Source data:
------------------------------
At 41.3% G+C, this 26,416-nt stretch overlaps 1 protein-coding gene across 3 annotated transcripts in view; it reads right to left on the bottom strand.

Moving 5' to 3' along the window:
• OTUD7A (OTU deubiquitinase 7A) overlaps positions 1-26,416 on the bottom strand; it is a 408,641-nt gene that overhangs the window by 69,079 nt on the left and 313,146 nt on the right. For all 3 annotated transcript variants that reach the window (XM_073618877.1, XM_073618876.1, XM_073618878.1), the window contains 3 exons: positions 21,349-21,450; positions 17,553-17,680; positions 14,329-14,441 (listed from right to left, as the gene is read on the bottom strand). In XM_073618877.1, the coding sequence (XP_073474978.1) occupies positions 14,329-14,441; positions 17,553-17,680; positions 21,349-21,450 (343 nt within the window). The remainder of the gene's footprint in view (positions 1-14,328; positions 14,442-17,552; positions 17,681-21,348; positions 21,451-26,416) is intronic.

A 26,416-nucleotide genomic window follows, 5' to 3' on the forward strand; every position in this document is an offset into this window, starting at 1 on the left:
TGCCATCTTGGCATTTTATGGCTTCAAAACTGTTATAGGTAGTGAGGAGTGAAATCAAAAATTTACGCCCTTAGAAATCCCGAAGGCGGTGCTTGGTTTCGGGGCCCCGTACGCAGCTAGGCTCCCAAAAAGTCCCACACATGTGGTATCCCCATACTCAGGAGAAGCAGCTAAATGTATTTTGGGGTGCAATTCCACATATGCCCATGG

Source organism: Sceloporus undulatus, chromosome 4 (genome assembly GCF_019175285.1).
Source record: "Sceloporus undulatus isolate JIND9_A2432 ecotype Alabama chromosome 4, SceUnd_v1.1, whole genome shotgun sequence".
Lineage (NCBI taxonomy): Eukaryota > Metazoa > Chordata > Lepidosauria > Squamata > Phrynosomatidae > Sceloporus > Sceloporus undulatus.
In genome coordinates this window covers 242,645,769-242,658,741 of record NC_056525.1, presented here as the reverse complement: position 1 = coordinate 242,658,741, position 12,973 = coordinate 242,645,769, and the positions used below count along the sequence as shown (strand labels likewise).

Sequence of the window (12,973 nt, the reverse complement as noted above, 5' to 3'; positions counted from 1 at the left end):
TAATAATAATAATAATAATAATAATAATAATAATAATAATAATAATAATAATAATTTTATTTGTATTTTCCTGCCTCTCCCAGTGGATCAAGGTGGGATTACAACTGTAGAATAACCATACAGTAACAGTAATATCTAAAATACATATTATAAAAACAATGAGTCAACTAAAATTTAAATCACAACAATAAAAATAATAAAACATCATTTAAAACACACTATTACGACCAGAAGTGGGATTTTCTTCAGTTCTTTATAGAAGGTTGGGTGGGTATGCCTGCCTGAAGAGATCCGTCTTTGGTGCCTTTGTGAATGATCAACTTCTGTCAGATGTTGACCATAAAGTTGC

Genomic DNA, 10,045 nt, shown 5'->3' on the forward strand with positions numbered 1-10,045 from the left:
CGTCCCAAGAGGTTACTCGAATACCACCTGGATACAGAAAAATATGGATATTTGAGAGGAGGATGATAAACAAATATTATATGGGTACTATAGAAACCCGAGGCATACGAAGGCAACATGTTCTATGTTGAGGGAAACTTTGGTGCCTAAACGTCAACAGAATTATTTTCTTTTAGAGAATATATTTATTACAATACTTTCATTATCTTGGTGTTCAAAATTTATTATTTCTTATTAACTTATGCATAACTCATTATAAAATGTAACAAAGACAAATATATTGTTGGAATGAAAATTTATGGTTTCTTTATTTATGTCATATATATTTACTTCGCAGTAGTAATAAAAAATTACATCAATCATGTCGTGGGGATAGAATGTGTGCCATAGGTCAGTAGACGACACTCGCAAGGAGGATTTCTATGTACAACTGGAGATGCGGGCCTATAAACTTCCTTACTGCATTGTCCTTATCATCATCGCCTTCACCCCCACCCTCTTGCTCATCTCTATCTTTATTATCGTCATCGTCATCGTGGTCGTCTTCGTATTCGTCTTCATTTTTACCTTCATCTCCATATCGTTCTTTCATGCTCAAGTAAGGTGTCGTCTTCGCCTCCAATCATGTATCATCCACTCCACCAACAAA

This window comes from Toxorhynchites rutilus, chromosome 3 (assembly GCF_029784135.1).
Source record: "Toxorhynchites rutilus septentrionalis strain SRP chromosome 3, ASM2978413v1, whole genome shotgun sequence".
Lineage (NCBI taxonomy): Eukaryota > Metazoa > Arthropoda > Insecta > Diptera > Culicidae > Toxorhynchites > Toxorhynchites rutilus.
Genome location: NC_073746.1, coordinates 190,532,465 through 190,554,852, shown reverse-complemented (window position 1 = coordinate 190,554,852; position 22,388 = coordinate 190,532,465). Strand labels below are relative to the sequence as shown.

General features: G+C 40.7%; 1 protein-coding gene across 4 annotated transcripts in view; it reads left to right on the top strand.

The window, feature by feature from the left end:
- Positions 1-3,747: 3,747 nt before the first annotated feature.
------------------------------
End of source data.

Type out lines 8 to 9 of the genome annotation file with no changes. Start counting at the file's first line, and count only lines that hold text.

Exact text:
Lineage (NCBI taxonomy): Eukaryota > Metazoa > Chordata > Lepidosauria > Squamata > Phrynosomatidae > Sceloporus > Sceloporus undulatus.
In genome coordinates this window covers 242,645,769-242,658,741 of record NC_056525.1, presented here as the reverse complement: position 1 = coordinate 242,658,741, position 12,973 = coordinate 242,645,769, and the positions used below count along the sequence as shown (strand labels likewise).